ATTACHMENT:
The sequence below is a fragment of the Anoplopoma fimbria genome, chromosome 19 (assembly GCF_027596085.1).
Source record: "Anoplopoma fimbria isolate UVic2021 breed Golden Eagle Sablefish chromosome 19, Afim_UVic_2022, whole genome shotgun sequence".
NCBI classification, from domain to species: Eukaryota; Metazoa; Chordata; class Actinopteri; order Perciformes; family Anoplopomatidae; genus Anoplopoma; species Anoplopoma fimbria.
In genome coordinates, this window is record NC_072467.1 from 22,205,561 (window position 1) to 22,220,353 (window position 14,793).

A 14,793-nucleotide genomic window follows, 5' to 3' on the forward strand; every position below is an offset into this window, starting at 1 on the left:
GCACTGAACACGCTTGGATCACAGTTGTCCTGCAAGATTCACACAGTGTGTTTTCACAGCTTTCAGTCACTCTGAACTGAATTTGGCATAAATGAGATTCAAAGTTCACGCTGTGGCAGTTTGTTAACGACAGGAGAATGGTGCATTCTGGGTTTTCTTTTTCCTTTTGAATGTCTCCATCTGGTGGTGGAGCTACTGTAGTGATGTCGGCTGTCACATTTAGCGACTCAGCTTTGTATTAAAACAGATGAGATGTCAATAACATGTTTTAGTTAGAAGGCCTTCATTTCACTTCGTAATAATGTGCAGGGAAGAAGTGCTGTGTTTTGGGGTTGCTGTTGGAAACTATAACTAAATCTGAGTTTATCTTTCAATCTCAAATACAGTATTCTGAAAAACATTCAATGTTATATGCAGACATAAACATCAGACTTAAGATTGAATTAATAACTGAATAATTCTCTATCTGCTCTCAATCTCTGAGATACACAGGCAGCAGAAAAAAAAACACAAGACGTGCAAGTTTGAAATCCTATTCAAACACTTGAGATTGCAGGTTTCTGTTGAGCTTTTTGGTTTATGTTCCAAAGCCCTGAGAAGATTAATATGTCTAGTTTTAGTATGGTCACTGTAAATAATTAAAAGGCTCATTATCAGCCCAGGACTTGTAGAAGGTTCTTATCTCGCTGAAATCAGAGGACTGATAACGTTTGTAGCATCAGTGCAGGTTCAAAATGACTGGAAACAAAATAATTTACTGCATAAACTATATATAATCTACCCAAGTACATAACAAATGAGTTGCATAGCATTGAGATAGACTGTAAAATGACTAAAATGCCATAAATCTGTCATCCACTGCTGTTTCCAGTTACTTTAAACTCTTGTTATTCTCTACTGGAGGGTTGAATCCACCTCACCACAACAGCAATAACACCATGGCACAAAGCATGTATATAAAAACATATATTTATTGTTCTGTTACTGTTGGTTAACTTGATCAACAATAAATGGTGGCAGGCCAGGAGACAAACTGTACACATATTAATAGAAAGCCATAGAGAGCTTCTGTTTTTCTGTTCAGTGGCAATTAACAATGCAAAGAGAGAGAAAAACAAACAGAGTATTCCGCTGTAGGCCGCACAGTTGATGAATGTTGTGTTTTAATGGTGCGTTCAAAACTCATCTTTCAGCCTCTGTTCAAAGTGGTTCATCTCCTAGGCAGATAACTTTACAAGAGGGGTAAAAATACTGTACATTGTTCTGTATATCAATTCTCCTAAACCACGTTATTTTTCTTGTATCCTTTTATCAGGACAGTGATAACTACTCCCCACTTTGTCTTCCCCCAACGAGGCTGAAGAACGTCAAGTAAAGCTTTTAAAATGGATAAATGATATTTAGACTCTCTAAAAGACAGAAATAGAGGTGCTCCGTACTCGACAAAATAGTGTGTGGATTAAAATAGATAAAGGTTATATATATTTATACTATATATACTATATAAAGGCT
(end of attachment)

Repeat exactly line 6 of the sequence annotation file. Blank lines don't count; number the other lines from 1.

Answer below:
GCACTGAACACGCTTGGATCACAGTTGTCCTGCAAGATTCACACAGTGTGTTTTCACAGCTTTCAGTCACTCTGAACTGAATTTGGCATAAATGAGATTCAAAGTTCACGCTGTGGCAGTTTGTTAACGACAGGAGAATGGTGCATTCTGGGTTTTCTTTTTCCTTTTGAATGTCTCCATCTGGTGGTGGAGCTACTGTAGTGATGTCGGCTGTCACATTTAGCGACTCAGCTTTGTATTAAAACAGATGAGATGTCAATAACATGTTTTAGTTAGAAGGCCTTCATTTCACTTCGTAATAATGTGCAGGGAAGAAGTGCTGTGTTTTGGGGTTGCTGTTGGAAACTATAACTAAATCTGAGTTTATCTTTCAATCTCAAATACAGTATTCTGAAAAACATTCAATGTTATATGCAGACATAAACATCAGACTTAAGATTGAATTAATAACTGAATAATTCTCTATCTGCTCTCAATCTCTGAGATACACAGGCAGCAGAAAAAAAAACACAAGACGTGCAAGTTTGAAATCCTATTCAAACACTTGAGATTGCAGGTTTCTGTTGAGCTTTTTGGTTTATGTTCCAAAGCCCTGAGAAGATTAATATGTCTAGTTTTAGTATGGTCACTGTAAATAATTAAAAGGCTCATTATCAGCCCAGGACTTGTAGAAGGTTCTTATCTCGCTGAAATCAGAGGACTGATAACGTTTGTAGCATCAGTGCAGGTTCAAAATGACTGGAAACAAAATAATTTACTGCATAAACTATATATAATCTACCCAAGTACATAACAAATGAGTTGCATAGCATTGAGATAGACTGTAAAATGACTAAAATGCCATAAATCTGTCATCCACTGCTGTTTCCAGTTACTTTAAACTCTTGTTATTCTCTACTGGAGGGTTGAATCCACCTCACCACAACAGCAATAACACCATGGCACAAAGCATGTATATAAAAACATATATTTATTGTTCTGTTACTGTTGGTTAACTTGATCAACAATAAATGGTGGCAGGCCAGGAGACAAACTGTACACATATTAATAGAAAGCCATAGAGAGCTTCTGTTTTTCTGTTCAGTGGCAATTAACAATGCAAAGAGAGAGAAAAACAAACAGAGTATTCCGCTGTAGGCCGCACAGTTGATGAATGTTGTGTTTTAATGGTGCGTTCAAAACTCATCTTTCAGCCTCTGTTCAAAGTGGTTCATCTCCTAGGCAGATAACTTTACAAGAGGGGTAAAAATACTGTACATTGTTCTGTATATCAATTCTCCTAAACCACGTTATTTTTCTTGTATCCTTTTATCAGGACAGTGATAACTACTCCCCACTTTGTCTTCCCCCAACGAGGCTGAAGAACGTCAAGTAAAGCTTTTAAAATGGATAAATGATATTTAGACTCTCTAAAAGACAGAAATAGAGGTGCTCCGTACTCGACAAAATAGTGTGTGGATTAAAATAGATAAAGGTTATATATATTTATACTATATATACTATATAAAGGCT